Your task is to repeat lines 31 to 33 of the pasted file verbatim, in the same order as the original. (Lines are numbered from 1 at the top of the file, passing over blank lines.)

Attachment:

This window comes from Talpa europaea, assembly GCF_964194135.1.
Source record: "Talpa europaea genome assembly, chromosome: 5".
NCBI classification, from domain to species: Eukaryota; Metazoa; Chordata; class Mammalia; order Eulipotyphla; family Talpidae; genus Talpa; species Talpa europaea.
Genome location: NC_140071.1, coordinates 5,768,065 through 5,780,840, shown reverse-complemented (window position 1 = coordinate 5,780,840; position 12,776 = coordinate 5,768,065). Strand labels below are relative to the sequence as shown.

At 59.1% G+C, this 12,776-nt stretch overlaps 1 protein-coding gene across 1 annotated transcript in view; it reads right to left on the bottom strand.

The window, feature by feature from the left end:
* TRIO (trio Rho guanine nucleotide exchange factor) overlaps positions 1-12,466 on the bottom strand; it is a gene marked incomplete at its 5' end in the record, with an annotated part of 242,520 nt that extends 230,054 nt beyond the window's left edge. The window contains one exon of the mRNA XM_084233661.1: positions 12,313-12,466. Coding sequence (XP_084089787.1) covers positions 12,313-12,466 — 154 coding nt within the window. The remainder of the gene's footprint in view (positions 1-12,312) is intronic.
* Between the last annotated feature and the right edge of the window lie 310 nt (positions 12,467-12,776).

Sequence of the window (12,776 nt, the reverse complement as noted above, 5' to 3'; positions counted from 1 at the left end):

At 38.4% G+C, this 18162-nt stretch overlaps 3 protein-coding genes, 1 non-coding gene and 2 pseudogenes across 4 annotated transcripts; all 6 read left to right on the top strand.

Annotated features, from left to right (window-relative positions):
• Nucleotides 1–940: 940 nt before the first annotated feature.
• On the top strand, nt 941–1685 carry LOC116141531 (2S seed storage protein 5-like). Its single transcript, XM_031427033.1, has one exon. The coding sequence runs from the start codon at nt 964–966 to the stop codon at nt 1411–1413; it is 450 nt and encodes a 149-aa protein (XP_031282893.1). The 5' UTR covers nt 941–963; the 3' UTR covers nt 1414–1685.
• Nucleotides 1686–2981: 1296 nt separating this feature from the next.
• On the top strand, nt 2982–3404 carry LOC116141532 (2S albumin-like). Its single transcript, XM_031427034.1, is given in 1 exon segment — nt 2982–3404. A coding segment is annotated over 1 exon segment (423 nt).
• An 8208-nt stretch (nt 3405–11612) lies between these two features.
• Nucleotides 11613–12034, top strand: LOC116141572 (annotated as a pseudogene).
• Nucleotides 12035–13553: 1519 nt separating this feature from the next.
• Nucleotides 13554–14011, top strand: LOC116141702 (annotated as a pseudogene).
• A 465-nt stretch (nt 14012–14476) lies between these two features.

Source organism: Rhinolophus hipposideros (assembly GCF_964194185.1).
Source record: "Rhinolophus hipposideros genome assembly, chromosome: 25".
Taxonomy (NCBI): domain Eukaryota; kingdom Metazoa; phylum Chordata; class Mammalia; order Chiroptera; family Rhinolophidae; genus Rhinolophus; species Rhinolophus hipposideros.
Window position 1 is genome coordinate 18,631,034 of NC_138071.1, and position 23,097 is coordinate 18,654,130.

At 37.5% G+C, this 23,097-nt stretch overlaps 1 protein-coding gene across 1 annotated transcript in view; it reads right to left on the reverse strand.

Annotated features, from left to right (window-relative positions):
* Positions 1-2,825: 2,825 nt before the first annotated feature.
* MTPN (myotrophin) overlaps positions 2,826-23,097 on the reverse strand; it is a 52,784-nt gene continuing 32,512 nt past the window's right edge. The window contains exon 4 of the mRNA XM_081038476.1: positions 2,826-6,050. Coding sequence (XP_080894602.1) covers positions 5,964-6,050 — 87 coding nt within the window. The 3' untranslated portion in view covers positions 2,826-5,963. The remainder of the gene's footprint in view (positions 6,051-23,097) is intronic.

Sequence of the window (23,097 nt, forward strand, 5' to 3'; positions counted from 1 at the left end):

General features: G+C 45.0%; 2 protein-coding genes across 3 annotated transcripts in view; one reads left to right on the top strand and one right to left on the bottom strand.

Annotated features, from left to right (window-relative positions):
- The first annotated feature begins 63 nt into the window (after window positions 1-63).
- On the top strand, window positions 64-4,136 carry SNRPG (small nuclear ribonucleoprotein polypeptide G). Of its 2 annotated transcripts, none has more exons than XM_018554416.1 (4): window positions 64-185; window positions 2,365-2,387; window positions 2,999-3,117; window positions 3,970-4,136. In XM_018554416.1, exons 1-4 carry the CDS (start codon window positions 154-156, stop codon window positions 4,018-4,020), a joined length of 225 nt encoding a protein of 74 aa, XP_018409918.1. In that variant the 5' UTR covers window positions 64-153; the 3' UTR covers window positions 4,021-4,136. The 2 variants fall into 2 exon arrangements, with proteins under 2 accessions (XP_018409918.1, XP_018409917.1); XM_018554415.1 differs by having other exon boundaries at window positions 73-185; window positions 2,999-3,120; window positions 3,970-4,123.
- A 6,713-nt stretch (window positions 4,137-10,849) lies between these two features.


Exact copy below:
Annotated features, from left to right (window-relative positions):
- The first annotated feature begins 63 nt into the window (after window positions 1-63).
- On the top strand, window positions 64-4,136 carry SNRPG (small nuclear ribonucleoprotein polypeptide G). Of its 2 annotated transcripts, none has more exons than XM_018554416.1 (4): window positions 64-185; window positions 2,365-2,387; window positions 2,999-3,117; window positions 3,970-4,136. In XM_018554416.1, exons 1-4 carry the CDS (start codon window positions 154-156, stop codon window positions 4,018-4,020), a joined length of 225 nt encoding a protein of 74 aa, XP_018409918.1. In that variant the 5' UTR covers window positions 64-153; the 3' UTR covers window positions 4,021-4,136. The 2 variants fall into 2 exon arrangements, with proteins under 2 accessions (XP_018409918.1, XP_018409917.1); XM_018554415.1 differs by having other exon boundaries at window positions 73-185; window positions 2,999-3,120; window positions 3,970-4,123.